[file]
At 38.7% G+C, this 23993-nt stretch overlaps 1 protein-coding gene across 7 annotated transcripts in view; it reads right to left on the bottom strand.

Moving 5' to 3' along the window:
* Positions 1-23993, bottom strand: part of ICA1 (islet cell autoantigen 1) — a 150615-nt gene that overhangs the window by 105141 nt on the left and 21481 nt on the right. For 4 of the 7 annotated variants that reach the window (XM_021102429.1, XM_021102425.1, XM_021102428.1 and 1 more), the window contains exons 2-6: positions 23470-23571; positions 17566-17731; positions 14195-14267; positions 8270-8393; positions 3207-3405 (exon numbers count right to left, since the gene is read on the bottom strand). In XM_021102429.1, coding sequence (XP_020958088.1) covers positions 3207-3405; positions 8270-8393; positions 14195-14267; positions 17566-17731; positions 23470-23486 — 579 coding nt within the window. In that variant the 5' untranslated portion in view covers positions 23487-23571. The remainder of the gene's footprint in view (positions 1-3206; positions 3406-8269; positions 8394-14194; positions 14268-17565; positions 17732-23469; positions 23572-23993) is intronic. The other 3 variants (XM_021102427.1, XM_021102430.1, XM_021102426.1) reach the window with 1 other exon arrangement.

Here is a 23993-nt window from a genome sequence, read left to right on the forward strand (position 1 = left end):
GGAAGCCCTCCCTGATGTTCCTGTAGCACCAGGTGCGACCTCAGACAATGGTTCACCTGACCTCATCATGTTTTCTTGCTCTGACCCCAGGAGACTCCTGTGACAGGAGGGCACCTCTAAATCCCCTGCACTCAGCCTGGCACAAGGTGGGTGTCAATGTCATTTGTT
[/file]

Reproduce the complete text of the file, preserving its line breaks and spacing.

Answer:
At 38.7% G+C, this 23993-nt stretch overlaps 1 protein-coding gene across 7 annotated transcripts in view; it reads right to left on the bottom strand.

Moving 5' to 3' along the window:
* Positions 1-23993, bottom strand: part of ICA1 (islet cell autoantigen 1) — a 150615-nt gene that overhangs the window by 105141 nt on the left and 21481 nt on the right. For 4 of the 7 annotated variants that reach the window (XM_021102429.1, XM_021102425.1, XM_021102428.1 and 1 more), the window contains exons 2-6: positions 23470-23571; positions 17566-17731; positions 14195-14267; positions 8270-8393; positions 3207-3405 (exon numbers count right to left, since the gene is read on the bottom strand). In XM_021102429.1, coding sequence (XP_020958088.1) covers positions 3207-3405; positions 8270-8393; positions 14195-14267; positions 17566-17731; positions 23470-23486 — 579 coding nt within the window. In that variant the 5' untranslated portion in view covers positions 23487-23571. The remainder of the gene's footprint in view (positions 1-3206; positions 3406-8269; positions 8394-14194; positions 14268-17565; positions 17732-23469; positions 23572-23993) is intronic. The other 3 variants (XM_021102427.1, XM_021102430.1, XM_021102426.1) reach the window with 1 other exon arrangement.

Here is a 23993-nt window from a genome sequence, read left to right on the forward strand (position 1 = left end):
GGAAGCCCTCCCTGATGTTCCTGTAGCACCAGGTGCGACCTCAGACAATGGTTCACCTGACCTCATCATGTTTTCTTGCTCTGACCCCAGGAGACTCCTGTGACAGGAGGGCACCTCTAAATCCCCTGCACTCAGCCTGGCACAAGGTGGGTGTCAATGTCATTTGTT